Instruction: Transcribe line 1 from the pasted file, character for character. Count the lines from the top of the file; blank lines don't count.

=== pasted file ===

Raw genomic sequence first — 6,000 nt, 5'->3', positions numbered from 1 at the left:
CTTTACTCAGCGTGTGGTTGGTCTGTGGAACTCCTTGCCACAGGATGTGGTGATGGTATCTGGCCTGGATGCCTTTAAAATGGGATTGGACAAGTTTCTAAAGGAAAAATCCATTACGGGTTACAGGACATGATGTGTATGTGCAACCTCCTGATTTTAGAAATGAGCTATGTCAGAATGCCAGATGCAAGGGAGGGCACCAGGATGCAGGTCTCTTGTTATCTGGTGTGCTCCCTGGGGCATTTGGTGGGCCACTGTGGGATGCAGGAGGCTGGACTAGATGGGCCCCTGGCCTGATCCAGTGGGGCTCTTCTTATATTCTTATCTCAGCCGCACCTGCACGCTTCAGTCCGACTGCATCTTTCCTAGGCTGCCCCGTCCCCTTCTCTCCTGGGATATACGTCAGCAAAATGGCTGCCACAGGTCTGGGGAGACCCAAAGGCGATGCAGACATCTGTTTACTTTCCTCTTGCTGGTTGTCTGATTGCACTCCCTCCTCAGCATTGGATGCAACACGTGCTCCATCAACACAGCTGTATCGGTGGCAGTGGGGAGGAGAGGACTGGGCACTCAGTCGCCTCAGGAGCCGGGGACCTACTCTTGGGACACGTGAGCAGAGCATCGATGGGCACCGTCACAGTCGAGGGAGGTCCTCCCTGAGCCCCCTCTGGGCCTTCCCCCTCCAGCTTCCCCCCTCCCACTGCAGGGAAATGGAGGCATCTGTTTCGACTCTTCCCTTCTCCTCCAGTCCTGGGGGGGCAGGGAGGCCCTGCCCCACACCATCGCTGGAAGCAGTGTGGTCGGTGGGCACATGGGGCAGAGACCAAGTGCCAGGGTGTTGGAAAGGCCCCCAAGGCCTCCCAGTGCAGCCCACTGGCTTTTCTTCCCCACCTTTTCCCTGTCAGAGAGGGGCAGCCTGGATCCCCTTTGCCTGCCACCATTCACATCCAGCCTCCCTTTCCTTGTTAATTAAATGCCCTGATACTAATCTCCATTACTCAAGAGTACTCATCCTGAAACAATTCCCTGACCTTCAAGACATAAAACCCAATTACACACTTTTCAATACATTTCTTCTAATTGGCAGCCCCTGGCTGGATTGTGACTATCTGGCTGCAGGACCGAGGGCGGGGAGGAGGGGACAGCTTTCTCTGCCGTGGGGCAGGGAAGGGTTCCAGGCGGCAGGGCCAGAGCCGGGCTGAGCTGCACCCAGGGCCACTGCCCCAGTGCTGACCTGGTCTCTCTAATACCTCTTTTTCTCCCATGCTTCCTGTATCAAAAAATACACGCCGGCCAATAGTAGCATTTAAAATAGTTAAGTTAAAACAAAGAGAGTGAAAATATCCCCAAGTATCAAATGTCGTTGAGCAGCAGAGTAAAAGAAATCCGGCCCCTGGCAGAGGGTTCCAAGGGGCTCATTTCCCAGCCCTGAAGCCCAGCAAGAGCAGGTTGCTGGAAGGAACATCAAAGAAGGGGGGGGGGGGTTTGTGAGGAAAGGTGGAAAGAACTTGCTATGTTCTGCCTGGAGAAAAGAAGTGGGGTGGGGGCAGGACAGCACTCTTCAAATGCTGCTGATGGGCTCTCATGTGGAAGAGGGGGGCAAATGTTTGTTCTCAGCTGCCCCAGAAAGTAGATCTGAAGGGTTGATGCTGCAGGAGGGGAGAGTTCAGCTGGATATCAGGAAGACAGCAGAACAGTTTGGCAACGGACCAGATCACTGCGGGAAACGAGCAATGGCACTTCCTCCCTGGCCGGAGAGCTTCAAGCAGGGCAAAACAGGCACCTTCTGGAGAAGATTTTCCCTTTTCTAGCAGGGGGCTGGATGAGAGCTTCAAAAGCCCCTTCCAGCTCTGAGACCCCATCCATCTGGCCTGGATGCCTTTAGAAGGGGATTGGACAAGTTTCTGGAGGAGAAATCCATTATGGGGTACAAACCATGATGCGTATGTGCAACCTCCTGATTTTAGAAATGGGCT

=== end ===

Raw genomic sequence first — 6,000 nt, 5'->3', positions numbered from 1 at the left: